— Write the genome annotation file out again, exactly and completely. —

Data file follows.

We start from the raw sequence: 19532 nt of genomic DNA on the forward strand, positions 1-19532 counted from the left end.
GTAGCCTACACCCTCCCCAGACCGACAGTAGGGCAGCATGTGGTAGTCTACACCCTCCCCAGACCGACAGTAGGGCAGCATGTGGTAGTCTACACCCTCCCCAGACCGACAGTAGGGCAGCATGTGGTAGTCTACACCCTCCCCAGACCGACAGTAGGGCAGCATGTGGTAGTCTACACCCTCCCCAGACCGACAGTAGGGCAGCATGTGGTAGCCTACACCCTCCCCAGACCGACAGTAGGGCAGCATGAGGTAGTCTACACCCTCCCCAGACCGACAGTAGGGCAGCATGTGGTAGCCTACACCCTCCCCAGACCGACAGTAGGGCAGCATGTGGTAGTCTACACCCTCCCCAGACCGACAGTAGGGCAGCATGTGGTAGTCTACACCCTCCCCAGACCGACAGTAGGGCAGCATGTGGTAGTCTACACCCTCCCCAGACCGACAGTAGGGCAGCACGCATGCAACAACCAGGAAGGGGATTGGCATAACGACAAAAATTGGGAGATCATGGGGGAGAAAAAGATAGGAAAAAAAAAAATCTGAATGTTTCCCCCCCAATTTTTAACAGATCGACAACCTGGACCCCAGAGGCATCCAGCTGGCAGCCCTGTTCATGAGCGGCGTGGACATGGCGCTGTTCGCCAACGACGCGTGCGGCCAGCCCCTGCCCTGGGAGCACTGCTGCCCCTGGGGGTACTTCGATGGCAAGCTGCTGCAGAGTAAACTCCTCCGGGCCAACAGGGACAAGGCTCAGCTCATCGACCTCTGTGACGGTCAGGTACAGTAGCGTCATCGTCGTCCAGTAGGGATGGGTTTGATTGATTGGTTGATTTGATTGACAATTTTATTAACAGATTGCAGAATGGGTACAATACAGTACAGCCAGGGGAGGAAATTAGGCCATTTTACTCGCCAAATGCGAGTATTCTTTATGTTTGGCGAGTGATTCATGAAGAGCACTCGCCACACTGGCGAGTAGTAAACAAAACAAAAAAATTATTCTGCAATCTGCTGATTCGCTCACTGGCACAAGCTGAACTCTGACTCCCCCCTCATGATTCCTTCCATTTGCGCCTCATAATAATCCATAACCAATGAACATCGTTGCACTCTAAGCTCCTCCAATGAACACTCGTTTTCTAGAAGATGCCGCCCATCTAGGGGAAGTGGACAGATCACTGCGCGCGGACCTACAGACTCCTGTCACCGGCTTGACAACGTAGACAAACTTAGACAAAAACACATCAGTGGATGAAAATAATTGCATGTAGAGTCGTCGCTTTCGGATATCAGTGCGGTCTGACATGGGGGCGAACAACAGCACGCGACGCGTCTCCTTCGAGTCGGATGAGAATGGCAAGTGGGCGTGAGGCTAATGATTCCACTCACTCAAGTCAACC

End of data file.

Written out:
We start from the raw sequence: 19532 nt of genomic DNA on the forward strand, positions 1-19532 counted from the left end.
GTAGCCTACACCCTCCCCAGACCGACAGTAGGGCAGCATGTGGTAGTCTACACCCTCCCCAGACCGACAGTAGGGCAGCATGTGGTAGTCTACACCCTCCCCAGACCGACAGTAGGGCAGCATGTGGTAGTCTACACCCTCCCCAGACCGACAGTAGGGCAGCATGTGGTAGTCTACACCCTCCCCAGACCGACAGTAGGGCAGCATGTGGTAGCCTACACCCTCCCCAGACCGACAGTAGGGCAGCATGAGGTAGTCTACACCCTCCCCAGACCGACAGTAGGGCAGCATGTGGTAGCCTACACCCTCCCCAGACCGACAGTAGGGCAGCATGTGGTAGTCTACACCCTCCCCAGACCGACAGTAGGGCAGCATGTGGTAGTCTACACCCTCCCCAGACCGACAGTAGGGCAGCATGTGGTAGTCTACACCCTCCCCAGACCGACAGTAGGGCAGCACGCATGCAACAACCAGGAAGGGGATTGGCATAACGACAAAAATTGGGAGATCATGGGGGAGAAAAAGATAGGAAAAAAAAAAATCTGAATGTTTCCCCCCCAATTTTTAACAGATCGACAACCTGGACCCCAGAGGCATCCAGCTGGCAGCCCTGTTCATGAGCGGCGTGGACATGGCGCTGTTCGCCAACGACGCGTGCGGCCAGCCCCTGCCCTGGGAGCACTGCTGCCCCTGGGGGTACTTCGATGGCAAGCTGCTGCAGAGTAAACTCCTCCGGGCCAACAGGGACAAGGCTCAGCTCATCGACCTCTGTGACGGTCAGGTACAGTAGCGTCATCGTCGTCCAGTAGGGATGGGTTTGATTGATTGGTTGATTTGATTGACAATTTTATTAACAGATTGCAGAATGGGTACAATACAGTACAGCCAGGGGAGGAAATTAGGCCATTTTACTCGCCAAATGCGAGTATTCTTTATGTTTGGCGAGTGATTCATGAAGAGCACTCGCCACACTGGCGAGTAGTAAACAAAACAAAAAAATTATTCTGCAATCTGCTGATTCGCTCACTGGCACAAGCTGAACTCTGACTCCCCCCTCATGATTCCTTCCATTTGCGCCTCATAATAATCCATAACCAATGAACATCGTTGCACTCTAAGCTCCTCCAATGAACACTCGTTTTCTAGAAGATGCCGCCCATCTAGGGGAAGTGGACAGATCACTGCGCGCGGACCTACAGACTCCTGTCACCGGCTTGACAACGTAGACAAACTTAGACAAAAACACATCAGTGGATGAAAATAATTGCATGTAGAGTCGTCGCTTTCGGATATCAGTGCGGTCTGACATGGGGGCGAACAACAGCACGCGACGCGTCTCCTTCGAGTCGGATGAGAATGGCAAGTGGGCGTGAGGCTAATGATTCCACTCACTCAAGTCAACC